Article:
The Shift in Iranian Media Discourse Against Saudi Arabia:  Implications for the Course of Bilateral Relations


Iranian media discourse toward Saudi Arabia experienced a noticeable de-escalation following the restoration of diplomatic relations last March. However, in recent times, there has been a resurgence of offensive rhetoric against Saudi Arabia, fueled by the turbulent regional landscape. This escalation can be traced back to military tensions in the Middle East, beginning with the conflict in the Gaza Strip, followed by the recent Iranian-Israeli escalation. Additionally, discussions have resurfaced regarding potential Saudi-Israeli normalization and recent US efforts toward a two-state solution to end the Israeli-Palestinian conflict. This report sheds light on the indicators and implications of this shift in media tone toward Saudi Arabia. It explores the Saudi perspective on the Iranian escalation and its ramifications on bilateral relations. Furthermore, it assesses the potential gains and losses for both parties in the continuation of relations or in the event of heightened tensions or a severance of ties.

Indicators and Significations of the Shift in the Iranian Media Narrative Toward Saudi Arabia

In recent days, various indicators have surfaced, pointing toward a resurgence of the offensive tone in Iranian media discourse directed at Saudi Arabia. Here are some notable examples:

An article penned by Ali Reza Taghavinia and published in the “reformist” newspaper Arman-e Emrooz on May 5, 2024, took an aggressive stance against Saudi Arabia. It accused not only Saudi Arabia but also the UAE and Jordan of facilitating Israel by purportedly establishing a land corridor from the UAE to occupied Palestine. This accusation was made against the backdrop of the ongoing conflict in Gaza. It is worth noting that there were no official statements from Israel or Saudi Arabia corroborating these claims. Saudi Arabia has maintained a clear stance since the outset of the conflict, urging Israel to cease hostilities, abide by international humanitarian law, and work toward a resolution of the conflict by supporting a two-state solution. Saudi Arabia has actively coordinated with Egypt to provide aid to civilians and has staunchly opposed the Rafah operation while leading Arab efforts to defend the Palestinian cause and rally international support for ending the conflict.

The writer’s language toward Saudi Arabia takes on a more provocative tone, particularly when he mentions “its [Israel’s] supporters,” likely referring to the UAE, Saudi Arabia, and Jordan. He suggests that although it may be technically challenging to target Israeli and allied ships in the Mediterranean, it remains a possibility for Yemeni forces, specifically the Houthis, given their potential possession of weapons capable of accurately hitting targets at distances exceeding 2,000 kilometers. His tone becomes even more confrontational with the assertion that controlling the Mediterranean through ballistic missiles and armed aviation would equate to dominating maritime trade routes spanning North Africa, Southern Europe, Turkey, Russia, and West Asia. This, according to the writer, would grant the Houthis greater leverage in international power dynamics.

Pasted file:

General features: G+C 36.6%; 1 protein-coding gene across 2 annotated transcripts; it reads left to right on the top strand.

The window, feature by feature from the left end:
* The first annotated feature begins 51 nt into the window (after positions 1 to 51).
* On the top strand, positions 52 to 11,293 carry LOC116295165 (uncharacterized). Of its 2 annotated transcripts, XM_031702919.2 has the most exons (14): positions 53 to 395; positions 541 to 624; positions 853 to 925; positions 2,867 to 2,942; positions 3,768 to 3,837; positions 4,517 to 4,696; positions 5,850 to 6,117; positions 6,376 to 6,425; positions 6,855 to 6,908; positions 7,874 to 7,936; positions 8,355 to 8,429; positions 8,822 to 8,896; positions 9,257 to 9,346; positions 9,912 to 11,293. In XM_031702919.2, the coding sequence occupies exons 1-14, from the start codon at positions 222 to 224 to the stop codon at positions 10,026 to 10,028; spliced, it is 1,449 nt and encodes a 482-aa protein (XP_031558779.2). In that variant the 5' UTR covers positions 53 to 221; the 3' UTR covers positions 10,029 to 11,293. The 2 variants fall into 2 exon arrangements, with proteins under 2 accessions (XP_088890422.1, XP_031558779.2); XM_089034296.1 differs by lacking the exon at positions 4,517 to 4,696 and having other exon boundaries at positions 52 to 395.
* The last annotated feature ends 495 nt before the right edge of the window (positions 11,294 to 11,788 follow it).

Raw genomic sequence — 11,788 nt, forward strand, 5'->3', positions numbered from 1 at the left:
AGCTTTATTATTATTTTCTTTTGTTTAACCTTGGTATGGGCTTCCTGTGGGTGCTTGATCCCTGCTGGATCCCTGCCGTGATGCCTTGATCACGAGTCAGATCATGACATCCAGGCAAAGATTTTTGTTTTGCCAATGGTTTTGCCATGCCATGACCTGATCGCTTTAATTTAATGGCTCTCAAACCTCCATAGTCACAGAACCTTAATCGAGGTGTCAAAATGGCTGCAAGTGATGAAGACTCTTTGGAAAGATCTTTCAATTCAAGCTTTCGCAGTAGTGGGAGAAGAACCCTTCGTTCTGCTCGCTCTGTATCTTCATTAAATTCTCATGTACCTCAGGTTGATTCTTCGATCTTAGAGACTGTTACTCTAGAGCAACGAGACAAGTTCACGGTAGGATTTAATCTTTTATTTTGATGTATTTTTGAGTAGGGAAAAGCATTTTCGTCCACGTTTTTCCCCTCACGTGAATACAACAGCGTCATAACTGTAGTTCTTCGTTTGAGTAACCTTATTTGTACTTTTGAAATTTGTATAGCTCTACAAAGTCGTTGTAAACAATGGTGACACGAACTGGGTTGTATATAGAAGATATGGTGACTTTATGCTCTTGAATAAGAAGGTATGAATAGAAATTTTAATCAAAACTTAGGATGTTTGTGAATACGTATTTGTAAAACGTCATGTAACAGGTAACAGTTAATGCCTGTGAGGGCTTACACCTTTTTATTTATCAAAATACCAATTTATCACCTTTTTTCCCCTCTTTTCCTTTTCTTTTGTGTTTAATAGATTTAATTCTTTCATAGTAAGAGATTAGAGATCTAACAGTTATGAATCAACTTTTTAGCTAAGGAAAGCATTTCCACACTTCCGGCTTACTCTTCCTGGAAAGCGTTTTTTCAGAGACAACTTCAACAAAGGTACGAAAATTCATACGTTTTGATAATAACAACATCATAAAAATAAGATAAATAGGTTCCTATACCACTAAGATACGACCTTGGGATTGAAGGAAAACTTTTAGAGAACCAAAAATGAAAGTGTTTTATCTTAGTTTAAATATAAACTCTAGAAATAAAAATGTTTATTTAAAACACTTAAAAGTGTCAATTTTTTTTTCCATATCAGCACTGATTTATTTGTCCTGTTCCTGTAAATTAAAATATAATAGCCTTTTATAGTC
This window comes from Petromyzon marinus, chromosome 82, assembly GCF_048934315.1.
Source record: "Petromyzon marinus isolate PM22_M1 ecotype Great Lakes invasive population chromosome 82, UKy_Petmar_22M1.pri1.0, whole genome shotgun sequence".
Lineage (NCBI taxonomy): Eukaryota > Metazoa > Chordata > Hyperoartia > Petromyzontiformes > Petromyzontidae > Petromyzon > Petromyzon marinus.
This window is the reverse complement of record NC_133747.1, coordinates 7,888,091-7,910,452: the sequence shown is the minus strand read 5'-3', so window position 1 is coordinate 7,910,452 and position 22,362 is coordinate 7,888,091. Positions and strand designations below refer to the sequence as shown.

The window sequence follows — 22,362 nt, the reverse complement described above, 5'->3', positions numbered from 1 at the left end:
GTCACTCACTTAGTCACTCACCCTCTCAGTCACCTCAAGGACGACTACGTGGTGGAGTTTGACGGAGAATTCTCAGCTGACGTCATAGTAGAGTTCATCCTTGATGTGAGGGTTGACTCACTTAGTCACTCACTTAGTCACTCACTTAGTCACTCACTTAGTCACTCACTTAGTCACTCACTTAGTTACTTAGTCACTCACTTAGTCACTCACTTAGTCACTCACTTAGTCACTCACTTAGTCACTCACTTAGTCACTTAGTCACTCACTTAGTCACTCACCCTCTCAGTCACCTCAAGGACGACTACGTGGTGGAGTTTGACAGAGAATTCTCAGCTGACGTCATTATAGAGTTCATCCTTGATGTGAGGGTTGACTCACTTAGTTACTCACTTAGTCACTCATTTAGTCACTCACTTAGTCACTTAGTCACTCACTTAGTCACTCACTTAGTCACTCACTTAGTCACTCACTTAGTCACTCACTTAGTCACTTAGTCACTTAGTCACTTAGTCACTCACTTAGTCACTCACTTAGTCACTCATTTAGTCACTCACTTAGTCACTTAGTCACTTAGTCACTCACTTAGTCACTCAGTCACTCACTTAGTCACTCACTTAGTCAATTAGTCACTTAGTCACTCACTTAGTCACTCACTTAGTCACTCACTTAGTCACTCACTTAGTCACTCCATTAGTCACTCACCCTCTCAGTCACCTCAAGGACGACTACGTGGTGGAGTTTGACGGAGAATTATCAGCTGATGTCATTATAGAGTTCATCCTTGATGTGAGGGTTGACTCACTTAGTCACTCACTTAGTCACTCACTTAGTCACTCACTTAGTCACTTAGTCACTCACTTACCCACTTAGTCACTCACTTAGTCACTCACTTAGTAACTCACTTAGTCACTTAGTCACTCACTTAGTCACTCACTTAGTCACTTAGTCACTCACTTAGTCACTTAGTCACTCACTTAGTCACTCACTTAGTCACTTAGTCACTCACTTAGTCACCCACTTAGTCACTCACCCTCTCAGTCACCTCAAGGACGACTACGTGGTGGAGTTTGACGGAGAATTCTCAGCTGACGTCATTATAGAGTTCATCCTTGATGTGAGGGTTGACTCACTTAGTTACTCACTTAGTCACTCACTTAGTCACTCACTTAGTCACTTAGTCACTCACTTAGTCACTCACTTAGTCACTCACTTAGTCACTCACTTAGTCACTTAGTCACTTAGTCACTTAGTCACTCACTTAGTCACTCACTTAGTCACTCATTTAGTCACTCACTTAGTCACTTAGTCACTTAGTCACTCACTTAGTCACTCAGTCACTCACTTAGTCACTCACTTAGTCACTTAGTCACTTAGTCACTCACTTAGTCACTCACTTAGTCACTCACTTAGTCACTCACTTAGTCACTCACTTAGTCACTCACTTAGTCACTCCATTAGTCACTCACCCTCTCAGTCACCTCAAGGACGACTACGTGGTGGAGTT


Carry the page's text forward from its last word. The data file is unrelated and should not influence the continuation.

These remarks represent a clear and direct incitement for the Iran-backed Houthi militia to target commercial ships belonging to the UAE, Saudi Arabia, and Jordan. It extends to advocating for the continuation of the Houthis’ aggressive policies against international navigation and trade, broadening their targeting to include the Mediterranean Sea. This effectively amounts to a call for obstructing and attacking the movement of Gulf and Saudi commercial vessels and oil tankers bound for Europe and the Americas. Such actions would inevitably draw Saudi Arabia into the ongoing conflict, as it would not remain passive in the face of any aggression directed toward it.

The views stated in this article, while unofficial, align with the sentiments expressed in Kayhan newspaper, affiliated with the office of Iranian Supreme Leader Ali Khamenei. Kayhan suggests that the Emirati-Saudi land route, purportedly facilitating Israel, falls within the range of Yemeni missiles and advances. It highlights the ongoing conflict between these countries and Yemen, noting the Houthis’ unveiling of their hypersonic missile with a 2,000-kilometer range. The article warns Arab and non-Arab leaders who betray public opinion and the Palestinian cause to be fearful, especially since Khamenei has cautioned that such Islamic governments would face consequences for their betrayal.